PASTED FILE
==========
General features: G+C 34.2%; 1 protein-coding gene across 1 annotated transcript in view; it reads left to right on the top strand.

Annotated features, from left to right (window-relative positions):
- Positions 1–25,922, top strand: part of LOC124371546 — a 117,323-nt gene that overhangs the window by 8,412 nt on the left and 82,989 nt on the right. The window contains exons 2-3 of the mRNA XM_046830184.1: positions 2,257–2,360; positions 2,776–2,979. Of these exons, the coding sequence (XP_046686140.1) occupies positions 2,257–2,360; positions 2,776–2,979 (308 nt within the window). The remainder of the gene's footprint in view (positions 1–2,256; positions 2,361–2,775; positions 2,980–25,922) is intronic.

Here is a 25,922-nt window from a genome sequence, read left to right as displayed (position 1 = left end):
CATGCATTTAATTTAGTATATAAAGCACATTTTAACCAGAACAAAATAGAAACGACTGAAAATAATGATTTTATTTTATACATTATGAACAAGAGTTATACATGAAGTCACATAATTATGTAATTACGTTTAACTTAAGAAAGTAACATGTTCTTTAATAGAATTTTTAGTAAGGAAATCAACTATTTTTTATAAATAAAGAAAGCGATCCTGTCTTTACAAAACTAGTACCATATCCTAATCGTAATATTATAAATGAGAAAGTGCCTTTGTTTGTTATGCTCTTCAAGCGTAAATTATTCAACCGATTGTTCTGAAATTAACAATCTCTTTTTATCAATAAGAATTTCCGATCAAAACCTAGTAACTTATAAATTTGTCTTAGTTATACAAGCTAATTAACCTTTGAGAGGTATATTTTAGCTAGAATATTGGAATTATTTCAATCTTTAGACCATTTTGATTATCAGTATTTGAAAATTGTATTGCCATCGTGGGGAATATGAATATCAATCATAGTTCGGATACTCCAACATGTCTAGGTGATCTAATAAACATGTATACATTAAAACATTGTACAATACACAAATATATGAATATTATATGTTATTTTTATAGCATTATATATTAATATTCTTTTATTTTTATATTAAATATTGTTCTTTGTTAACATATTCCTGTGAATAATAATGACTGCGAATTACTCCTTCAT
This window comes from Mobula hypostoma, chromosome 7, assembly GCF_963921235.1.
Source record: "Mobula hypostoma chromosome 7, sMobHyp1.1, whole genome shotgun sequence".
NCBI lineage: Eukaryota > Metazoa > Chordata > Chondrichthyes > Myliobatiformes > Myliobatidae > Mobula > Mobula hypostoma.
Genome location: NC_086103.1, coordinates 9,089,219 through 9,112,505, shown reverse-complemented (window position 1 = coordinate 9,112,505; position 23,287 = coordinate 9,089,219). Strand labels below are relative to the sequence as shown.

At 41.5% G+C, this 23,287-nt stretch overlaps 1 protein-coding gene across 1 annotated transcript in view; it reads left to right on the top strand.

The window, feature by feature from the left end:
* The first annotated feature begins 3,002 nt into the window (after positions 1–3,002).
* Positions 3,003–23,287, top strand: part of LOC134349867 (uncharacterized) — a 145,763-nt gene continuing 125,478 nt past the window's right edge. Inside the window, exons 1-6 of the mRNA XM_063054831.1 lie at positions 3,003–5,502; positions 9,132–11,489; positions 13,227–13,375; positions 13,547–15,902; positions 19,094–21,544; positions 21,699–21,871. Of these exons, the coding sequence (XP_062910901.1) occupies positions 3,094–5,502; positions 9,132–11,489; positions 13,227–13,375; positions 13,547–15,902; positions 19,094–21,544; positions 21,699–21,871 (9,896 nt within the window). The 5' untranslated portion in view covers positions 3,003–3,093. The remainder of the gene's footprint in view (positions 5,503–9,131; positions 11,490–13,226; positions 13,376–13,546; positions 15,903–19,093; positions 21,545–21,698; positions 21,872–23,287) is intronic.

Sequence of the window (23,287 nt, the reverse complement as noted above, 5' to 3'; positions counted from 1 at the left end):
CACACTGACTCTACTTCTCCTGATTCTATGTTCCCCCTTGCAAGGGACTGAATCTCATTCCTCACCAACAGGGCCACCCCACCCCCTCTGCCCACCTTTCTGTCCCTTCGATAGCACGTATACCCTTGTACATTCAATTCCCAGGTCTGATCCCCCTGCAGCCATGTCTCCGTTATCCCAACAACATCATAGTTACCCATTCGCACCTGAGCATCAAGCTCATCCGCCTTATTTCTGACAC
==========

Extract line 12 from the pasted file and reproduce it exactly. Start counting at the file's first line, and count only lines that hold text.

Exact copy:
* The first annotated feature begins 3,002 nt into the window (after positions 1–3,002).